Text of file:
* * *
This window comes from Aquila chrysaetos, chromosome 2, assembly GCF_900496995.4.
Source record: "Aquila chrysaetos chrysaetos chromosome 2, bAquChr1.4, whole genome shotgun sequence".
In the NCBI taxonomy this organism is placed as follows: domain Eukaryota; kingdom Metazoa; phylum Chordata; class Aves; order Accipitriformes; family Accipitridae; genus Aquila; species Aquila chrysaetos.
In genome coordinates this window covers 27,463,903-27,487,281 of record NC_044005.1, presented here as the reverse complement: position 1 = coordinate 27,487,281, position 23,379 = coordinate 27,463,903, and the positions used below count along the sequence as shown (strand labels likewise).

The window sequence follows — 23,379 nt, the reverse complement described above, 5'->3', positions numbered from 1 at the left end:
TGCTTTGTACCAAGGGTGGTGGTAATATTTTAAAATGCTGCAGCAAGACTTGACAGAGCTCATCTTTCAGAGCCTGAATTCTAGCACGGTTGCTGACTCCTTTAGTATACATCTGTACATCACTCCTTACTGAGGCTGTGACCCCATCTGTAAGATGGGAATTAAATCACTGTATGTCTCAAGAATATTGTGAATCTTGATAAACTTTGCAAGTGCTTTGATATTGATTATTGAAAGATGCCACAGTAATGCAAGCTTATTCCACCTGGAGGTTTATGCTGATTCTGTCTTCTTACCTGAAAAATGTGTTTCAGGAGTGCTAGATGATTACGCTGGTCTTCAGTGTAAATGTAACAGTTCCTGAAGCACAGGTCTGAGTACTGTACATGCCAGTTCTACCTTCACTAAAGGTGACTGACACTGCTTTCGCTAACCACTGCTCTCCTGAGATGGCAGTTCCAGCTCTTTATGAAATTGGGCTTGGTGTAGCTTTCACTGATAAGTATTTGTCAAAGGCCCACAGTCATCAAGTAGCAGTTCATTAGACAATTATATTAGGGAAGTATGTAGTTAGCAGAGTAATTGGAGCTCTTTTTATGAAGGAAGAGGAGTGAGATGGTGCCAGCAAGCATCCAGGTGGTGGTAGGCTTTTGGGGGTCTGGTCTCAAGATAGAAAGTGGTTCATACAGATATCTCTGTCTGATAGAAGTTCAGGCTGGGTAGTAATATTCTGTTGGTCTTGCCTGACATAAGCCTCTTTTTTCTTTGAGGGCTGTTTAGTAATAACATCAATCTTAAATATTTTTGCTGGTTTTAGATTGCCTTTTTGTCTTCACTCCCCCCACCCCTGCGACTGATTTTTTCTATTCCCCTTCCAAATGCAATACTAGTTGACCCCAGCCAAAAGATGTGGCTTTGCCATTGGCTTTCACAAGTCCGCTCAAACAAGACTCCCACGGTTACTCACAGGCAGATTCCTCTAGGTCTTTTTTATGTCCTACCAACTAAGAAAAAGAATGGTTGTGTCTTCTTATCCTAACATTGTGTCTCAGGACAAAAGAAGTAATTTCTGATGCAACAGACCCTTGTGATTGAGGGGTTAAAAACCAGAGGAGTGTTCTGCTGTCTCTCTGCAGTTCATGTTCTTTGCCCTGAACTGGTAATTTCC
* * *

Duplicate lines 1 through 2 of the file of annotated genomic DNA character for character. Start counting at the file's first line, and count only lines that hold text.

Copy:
This window comes from Aquila chrysaetos, chromosome 2, assembly GCF_900496995.4.
Source record: "Aquila chrysaetos chrysaetos chromosome 2, bAquChr1.4, whole genome shotgun sequence".